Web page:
Living in Ecuador, inside a wooden hut on the beach, she used to creep into my bed at night, drying out my skin, leaving salt in my hair and sand between the sheets. She was like a beautiful companion, a careless mistress. How can one not have an intense relationship with the sea?

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Los caballos at sunset – Montañita, Ecuador 2013

I think my fondest memory of the ocean was one night with my friend Frances in Colombia. We were on a beach called Playa Blanca, along the Caribbean coast. Sometime around midnight, two cartons of red wine in, we decided to take off our clothes and go skinny dipping,  merging with the transparent liquid. I remember seeing sparks of glitter drip from her long dark hair, specks of neon blue light. We were mermaids under a sky full of stars. Bioluminescent plankton, the ocean’s own little Northern Lights. It felt like we were the fairies from our school girl dreams. I fell in love, deeper and stronger, with her magic that night.

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Chicama , Peru at sunset – the world’s longest left hand wave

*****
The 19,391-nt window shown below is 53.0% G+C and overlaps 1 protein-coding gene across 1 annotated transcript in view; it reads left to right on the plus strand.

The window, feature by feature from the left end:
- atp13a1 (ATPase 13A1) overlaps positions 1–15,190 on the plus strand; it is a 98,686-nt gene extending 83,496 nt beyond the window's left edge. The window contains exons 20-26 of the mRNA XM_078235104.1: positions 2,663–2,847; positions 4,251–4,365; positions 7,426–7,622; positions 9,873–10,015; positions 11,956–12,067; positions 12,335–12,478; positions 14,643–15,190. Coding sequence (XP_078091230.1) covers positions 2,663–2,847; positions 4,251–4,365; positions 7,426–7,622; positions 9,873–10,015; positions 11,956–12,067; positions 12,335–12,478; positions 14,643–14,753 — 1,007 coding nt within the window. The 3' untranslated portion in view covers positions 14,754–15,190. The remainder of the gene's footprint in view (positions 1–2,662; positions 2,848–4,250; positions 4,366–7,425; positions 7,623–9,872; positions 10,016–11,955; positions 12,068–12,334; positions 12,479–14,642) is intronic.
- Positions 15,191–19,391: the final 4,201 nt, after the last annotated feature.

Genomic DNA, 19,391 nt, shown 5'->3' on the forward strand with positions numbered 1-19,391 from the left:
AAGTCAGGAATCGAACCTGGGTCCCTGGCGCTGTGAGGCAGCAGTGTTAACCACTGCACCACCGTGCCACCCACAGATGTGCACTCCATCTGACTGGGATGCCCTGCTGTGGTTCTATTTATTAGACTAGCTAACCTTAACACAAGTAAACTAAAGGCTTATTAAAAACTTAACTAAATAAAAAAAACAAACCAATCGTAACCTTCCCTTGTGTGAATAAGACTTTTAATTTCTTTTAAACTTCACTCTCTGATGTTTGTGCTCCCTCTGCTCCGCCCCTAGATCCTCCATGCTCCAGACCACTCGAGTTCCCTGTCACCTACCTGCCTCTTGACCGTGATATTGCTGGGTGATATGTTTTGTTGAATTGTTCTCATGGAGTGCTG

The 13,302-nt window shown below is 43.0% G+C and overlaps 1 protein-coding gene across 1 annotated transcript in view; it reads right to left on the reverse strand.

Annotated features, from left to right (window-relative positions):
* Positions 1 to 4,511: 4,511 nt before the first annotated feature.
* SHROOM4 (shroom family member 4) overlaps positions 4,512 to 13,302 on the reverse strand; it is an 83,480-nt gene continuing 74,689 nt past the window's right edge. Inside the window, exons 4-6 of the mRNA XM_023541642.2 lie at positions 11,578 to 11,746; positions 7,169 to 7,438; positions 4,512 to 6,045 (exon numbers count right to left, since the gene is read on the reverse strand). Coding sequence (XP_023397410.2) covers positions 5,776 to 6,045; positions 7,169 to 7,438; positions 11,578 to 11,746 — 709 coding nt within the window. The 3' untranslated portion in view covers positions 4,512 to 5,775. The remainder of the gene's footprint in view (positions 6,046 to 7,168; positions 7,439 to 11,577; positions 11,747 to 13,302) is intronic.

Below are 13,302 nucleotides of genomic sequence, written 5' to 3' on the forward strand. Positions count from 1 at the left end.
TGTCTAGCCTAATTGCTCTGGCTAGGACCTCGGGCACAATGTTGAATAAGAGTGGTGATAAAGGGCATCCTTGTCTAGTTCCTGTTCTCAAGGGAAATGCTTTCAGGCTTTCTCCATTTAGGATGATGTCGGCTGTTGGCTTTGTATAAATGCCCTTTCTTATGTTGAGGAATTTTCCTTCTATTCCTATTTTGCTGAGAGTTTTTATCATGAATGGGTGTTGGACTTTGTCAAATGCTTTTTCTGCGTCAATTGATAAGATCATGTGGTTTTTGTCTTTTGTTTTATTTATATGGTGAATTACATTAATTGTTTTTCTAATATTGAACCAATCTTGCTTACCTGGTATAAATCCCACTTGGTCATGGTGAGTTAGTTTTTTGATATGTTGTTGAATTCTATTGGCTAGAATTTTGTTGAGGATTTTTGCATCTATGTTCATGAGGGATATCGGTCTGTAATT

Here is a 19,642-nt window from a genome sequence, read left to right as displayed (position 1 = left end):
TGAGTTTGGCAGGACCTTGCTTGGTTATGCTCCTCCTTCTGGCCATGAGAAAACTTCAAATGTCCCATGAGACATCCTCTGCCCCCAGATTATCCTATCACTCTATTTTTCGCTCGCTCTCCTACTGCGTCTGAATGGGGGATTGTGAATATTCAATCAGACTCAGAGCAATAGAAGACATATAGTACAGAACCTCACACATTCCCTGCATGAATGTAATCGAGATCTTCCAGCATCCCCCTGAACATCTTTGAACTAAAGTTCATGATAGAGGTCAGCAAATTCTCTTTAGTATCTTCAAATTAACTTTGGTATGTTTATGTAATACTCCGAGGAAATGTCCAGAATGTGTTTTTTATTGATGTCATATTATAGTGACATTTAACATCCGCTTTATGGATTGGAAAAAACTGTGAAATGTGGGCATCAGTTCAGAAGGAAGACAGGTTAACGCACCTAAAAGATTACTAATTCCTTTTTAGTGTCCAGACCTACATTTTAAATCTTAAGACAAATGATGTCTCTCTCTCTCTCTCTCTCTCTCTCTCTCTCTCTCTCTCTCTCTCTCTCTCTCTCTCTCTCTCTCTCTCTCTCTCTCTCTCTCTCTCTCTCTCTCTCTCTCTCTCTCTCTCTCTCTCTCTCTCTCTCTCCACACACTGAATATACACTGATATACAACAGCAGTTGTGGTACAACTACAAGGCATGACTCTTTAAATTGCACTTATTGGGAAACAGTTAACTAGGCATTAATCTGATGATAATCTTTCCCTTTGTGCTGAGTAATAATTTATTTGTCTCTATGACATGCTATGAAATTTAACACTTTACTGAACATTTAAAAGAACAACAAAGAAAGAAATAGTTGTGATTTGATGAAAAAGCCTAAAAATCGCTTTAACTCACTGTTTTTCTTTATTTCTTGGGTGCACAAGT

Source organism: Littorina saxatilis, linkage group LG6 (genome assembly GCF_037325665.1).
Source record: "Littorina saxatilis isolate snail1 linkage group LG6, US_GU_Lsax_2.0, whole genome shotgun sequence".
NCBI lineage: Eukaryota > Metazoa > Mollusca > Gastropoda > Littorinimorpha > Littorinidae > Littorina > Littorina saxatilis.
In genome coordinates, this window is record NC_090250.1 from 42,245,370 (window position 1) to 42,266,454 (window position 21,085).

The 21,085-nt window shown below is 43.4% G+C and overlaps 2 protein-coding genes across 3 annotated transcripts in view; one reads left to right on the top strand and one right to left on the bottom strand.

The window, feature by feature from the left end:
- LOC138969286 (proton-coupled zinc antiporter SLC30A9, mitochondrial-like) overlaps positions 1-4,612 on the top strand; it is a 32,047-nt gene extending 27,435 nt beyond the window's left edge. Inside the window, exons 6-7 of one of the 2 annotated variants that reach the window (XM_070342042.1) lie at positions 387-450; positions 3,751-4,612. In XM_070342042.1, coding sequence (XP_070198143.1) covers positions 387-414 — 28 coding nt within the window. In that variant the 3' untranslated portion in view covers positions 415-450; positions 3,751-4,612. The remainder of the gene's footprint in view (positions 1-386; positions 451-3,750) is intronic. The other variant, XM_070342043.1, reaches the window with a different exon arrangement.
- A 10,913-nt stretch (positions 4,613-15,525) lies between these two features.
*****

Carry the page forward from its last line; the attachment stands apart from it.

Whenever I go home to my parent’s house, I walk down to the sea, plunge into the cold water or sit alone atop the rocks at sunset and pretend it’s my own little private beach. The Twelve Apostles, the blue sky, the seagulls, the stillness-  all of it brings me back to myself. When I was diagnosed with cancer last year, my doctor told me that surfing would be difficult due to my port. A port is the small metal appliance they insert beneath your skin, into which they can directly inject the chemotherapy. The fluids go straight into a catheter which is connected to one of my main veins so the chemicals can get into my blood faster. I know it’s all very weird. Anyway, the port sticks out a little under my chest and the doctor said it would be uncomfortable with the wetsuit and the board and everything. So I didn’t surf. I gave up the one thing that brought me so much joy, so much release. It was never about catching the best wave or being the fittest person out there, sometimes it wasn’t even about the actual waves. Just being there. Just being out in the ocean, away from land, away from traffic and people and politics and money and society and all the internal dialogue that persists. Just free in the surf, feeling the pull of the currents, ducking under the crashing foam, pretending I have gills, embodying a fish. Lying on my board with the sun on my face, feeling that rush of catching a wave that cannot be explained. The rush so many have felt before and so many will continue to feel for years to come. I forgot how much I thrived on that feeling. I forgot the way the ocean can wash you clean of anything and everything and propel you into the present moment.